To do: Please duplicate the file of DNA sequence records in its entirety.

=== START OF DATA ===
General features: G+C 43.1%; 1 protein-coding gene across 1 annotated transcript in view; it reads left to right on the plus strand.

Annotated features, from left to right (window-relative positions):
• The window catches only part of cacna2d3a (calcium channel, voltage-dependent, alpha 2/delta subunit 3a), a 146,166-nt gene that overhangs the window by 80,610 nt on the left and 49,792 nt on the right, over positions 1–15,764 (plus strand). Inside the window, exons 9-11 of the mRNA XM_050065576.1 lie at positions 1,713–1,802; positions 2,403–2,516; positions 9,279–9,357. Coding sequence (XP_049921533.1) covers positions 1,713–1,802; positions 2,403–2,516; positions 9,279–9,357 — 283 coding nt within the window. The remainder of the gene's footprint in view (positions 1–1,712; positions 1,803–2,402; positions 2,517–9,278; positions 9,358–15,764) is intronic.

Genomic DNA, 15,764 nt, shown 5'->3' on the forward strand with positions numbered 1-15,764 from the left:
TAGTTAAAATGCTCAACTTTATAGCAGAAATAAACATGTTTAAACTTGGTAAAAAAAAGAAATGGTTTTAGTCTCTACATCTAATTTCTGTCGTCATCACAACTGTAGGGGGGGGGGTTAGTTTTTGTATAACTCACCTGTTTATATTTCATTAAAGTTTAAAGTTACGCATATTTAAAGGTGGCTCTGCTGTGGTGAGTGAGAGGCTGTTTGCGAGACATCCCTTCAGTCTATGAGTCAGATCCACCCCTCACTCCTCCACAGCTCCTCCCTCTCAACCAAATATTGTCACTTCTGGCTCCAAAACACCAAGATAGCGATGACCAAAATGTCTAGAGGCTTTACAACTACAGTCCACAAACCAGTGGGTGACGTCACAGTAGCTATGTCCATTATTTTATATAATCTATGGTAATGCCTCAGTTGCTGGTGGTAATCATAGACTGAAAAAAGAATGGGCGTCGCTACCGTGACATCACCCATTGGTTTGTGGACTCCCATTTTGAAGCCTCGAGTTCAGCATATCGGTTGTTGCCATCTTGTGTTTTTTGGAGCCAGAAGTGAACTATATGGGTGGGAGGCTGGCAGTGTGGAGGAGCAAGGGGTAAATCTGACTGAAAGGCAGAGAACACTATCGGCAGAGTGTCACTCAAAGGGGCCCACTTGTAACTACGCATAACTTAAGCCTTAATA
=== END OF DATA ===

General features: G+C 43.1%; 1 protein-coding gene across 1 annotated transcript in view; it reads left to right on the plus strand.

Annotated features, from left to right (window-relative positions):
• The window catches only part of cacna2d3a (calcium channel, voltage-dependent, alpha 2/delta subunit 3a), a 146,166-nt gene that overhangs the window by 80,610 nt on the left and 49,792 nt on the right, over positions 1–15,764 (plus strand). Inside the window, exons 9-11 of the mRNA XM_050065576.1 lie at positions 1,713–1,802; positions 2,403–2,516; positions 9,279–9,357. Coding sequence (XP_049921533.1) covers positions 1,713–1,802; positions 2,403–2,516; positions 9,279–9,357 — 283 coding nt within the window. The remainder of the gene's footprint in view (positions 1–1,712; positions 1,803–2,402; positions 2,517–9,278; positions 9,358–15,764) is intronic.

Genomic DNA, 15,764 nt, shown 5'->3' on the forward strand with positions numbered 1-15,764 from the left:
TAGTTAAAATGCTCAACTTTATAGCAGAAATAAACATGTTTAAACTTGGTAAAAAAAAGAAATGGTTTTAGTCTCTACATCTAATTTCTGTCGTCATCACAACTGTAGGGGGGGGGGTTAGTTTTTGTATAACTCACCTGTTTATATTTCATTAAAGTTTAAAGTTACGCATATTTAAAGGTGGCTCTGCTGTGGTGAGTGAGAGGCTGTTTGCGAGACATCCCTTCAGTCTATGAGTCAGATCCACCCCTCACTCCTCCACAGCTCCTCCCTCTCAACCAAATATTGTCACTTCTGGCTCCAAAACACCAAGATAGCGATGACCAAAATGTCTAGAGGCTTTACAACTACAGTCCACAAACCAGTGGGTGACGTCACAGTAGCTATGTCCATTATTTTATATAATCTATGGTAATGCCTCAGTTGCTGGTGGTAATCATAGACTGAAAAAAGAATGGGCGTCGCTACCGTGACATCACCCATTGGTTTGTGGACTCCCATTTTGAAGCCTCGAGTTCAGCATATCGGTTGTTGCCATCTTGTGTTTTTTGGAGCCAGAAGTGAACTATATGGGTGGGAGGCTGGCAGTGTGGAGGAGCAAGGGGTAAATCTGACTGAAAGGCAGAGAACACTATCGGCAGAGTGTCACTCAAAGGGGCCCACTTGTAACTACGCATAACTTAAGCCTTAATA